Rainbow Soup and Other Thoughts
I'm colour-matching each piece to a plan that I drew up in Illustrator, which is somewhat time-consuming and constraining at times, as I only cut the pieces during daylight hours as it's hard to get a completely accurate colour match in synthetic light, but I love working in this way. It means that the creative part of the process takes place on my laptop, so the cutting and sewing part is an entirely meditative thing, free from stressful pondering, seam-ripping or fabric wastage. I know that playing with the actual fabric is meant to be the relaxing, artistic part, but for a long-term project, I like to cling onto the security blanket of knowing exactly how the final version will look. I also really love messing around with things on a computer screen, so this way it means the whole process is enjoyable for me.
This piece was partly inspired by my mother-in-law asking me a question about something that I was already feeling. She was standing in our hallway one day, admiring a piece that hangs on the wall there, and said 'Do you ever feel like doing anything freer and less structured?' I feel compelled to say, just in case anyone reads her question in the wrong way, as it's easy to misunderstand the tone of things when they're written down, that I'm lucky to have a mother-in-law who's both lovely and incredibly artistic, so this wasn't a criticism, just an open question as part of our on-going conversation about all things textile-related.
Her question tapped in to how I'd been feeling at that time though (it was several months ago now). I'm naturally drawn to order and structure, but I had started to experience a feeling that's similar to when I've been wearing the same shoes all day and my toes crave some room to stretch and wiggle and feel the ground (actually, make that a carpet. Nell has brought about many positive changes in me, but there's no need to sink one's trotters into the mud in midwinter, just because it sounds like the right thing to do). This project has really cured me of that tight-shoed feeling and also breathed fresh air into my love of English paper piecing.
To keep things in order, each set of pieces is numbered and stored carefully in its own compartment until they've been sewn together. I've tended to spend a day cutting enough pieces for several blocks and then pieced them together slowly over the following evenings. It's been an oddly enjoyable process for something that's so repetitive and I've looked forward to refilling the box with fresh pieces and then watching fully-formed blocks take over each compartment all over again.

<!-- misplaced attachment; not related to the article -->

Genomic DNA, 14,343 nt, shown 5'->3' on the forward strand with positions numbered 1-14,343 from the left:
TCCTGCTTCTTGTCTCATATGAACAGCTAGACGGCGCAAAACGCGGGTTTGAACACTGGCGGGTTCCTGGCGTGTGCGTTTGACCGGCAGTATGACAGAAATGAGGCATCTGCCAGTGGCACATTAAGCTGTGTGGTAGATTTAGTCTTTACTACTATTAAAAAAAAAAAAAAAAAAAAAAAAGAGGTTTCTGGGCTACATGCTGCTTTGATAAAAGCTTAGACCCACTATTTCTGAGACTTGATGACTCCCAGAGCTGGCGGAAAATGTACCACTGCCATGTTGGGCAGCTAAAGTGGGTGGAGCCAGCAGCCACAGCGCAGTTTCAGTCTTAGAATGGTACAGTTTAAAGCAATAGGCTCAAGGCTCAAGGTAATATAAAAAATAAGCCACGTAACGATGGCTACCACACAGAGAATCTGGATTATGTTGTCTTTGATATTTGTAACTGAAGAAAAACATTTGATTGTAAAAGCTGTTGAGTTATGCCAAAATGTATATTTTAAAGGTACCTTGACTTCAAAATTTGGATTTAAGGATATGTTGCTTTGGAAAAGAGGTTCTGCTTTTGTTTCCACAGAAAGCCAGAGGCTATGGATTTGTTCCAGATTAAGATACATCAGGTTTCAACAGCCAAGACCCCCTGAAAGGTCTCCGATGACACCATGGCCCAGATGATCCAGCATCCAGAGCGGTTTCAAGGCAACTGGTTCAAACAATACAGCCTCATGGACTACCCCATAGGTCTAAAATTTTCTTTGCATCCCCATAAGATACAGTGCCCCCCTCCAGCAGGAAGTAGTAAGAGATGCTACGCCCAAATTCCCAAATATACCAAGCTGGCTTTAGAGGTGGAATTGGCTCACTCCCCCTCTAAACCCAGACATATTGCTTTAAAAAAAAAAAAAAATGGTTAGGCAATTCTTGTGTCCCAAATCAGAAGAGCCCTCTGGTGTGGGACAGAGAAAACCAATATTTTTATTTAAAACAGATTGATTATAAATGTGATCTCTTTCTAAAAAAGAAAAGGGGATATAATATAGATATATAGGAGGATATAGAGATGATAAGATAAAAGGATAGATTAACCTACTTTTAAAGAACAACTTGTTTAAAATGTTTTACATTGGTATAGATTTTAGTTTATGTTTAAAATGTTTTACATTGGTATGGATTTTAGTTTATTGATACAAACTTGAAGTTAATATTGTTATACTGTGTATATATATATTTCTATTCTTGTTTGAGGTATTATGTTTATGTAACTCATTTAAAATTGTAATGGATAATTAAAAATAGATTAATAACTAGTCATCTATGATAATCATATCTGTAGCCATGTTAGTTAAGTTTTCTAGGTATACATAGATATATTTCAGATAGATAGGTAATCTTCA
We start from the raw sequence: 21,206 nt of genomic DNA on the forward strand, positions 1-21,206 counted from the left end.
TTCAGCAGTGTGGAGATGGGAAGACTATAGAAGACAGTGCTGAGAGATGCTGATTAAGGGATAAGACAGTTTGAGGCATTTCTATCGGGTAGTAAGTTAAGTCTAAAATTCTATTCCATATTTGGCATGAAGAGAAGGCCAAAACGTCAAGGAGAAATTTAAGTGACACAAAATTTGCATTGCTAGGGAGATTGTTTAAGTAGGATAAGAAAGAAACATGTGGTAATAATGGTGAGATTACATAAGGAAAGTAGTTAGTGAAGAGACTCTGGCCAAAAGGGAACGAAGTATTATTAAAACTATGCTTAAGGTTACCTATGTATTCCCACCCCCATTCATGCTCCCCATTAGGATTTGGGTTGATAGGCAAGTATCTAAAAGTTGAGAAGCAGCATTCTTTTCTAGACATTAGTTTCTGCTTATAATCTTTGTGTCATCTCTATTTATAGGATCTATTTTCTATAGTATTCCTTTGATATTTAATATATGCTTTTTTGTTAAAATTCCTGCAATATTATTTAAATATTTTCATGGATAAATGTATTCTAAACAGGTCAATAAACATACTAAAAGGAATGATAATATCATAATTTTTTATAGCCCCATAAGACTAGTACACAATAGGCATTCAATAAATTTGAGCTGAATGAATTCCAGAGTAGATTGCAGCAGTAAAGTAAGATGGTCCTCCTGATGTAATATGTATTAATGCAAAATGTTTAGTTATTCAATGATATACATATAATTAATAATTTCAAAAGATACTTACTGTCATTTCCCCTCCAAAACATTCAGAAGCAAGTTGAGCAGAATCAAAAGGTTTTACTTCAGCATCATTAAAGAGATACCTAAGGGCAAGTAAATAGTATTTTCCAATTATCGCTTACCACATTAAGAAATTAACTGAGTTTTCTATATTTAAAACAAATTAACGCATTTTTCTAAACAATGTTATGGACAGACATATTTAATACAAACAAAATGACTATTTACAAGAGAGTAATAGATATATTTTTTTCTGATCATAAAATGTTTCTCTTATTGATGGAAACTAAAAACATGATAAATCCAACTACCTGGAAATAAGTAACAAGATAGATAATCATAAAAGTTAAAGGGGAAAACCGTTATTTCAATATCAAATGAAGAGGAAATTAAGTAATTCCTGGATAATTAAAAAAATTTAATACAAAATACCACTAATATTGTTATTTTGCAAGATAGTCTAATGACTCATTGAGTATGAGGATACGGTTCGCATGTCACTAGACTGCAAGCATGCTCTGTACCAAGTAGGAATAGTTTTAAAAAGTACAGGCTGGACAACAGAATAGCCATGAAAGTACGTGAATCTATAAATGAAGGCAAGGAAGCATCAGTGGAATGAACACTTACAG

When I come to piece a block together I lay out a block, referring to my plan to see what should go where...then it's just a case of slowly stitching them together while devouring endless episodes of Grey's Anatomy.
Once a new row has been completed, it's then pinned onto my design wall. The final thing will be made up of two different blocks - I decided to create the main blocks first and to only begin on the secondary blocks that will connect them once I'd finished. I'm excited to have now finally moved onto sewing these connecting blocks, although I do feel a little sad to have left behind this stage of the project - I've really enjoyed it. Without the interconnecting blocks in place, it's still not really apparent where I'm going with this, but it's all matching up to my plan, so we can rest easy! Phew.
It's half-term here this week. We've been on long country walks and, on rainier days, decamped to strange places with wall-to-wall trampolines (along with the tiny twins of the Twin Peaks quilt); met up with family and friends at various points to eat scrambled eggs in our favourite coffee shop; rewatched When Harry Met Sally with my mum, sister and the joyful creature that I mentioned in this post (yes, it seems there are babies everywhere in my life right now! Also, it's funny how much some films date visually - we were shocked by how overtly 1980s When Harry Met Sally now looked); spent a lovely evening looking at our friend's daughter's beautiful textiles coursework, fuelled by prosecco and pizza; and I've also sat stitching with my daughter at times. It's all been quite low-key, with lots of work fitted in around the edges, but I love these kinds of holidays where there's no real plan.
Finally, Valentine's Day. There are so many things that I'd like to go back and tell my younger self (really, I think I could write a whole book on the subject), but one of them would be not to be quite so quick to pour scorn on Valentine's Day. As an 18 year old, I was quick to dismiss it and although my then-boyfriend-now-husband tried to circumvent my stance by arriving with goldfish (complete with awesome tank, gravel and interesting rocks), rather than roses, even that failed to thaw my cold anti-commercialist heart. As I sat chatting with friends today and Valentines plans cropped up in conversation it suddenly hit me that I'd really rather ruined the path to an extra annual day of fun all those years ago. In 2008, we briefly attempted to try Valentine's Day on for size, which was fun, but somehow didn't break down the years of anti-valentine that had accumulated. Damn that foolish young thing who inhabited my mind back then! How do you feel about Valentine's Day?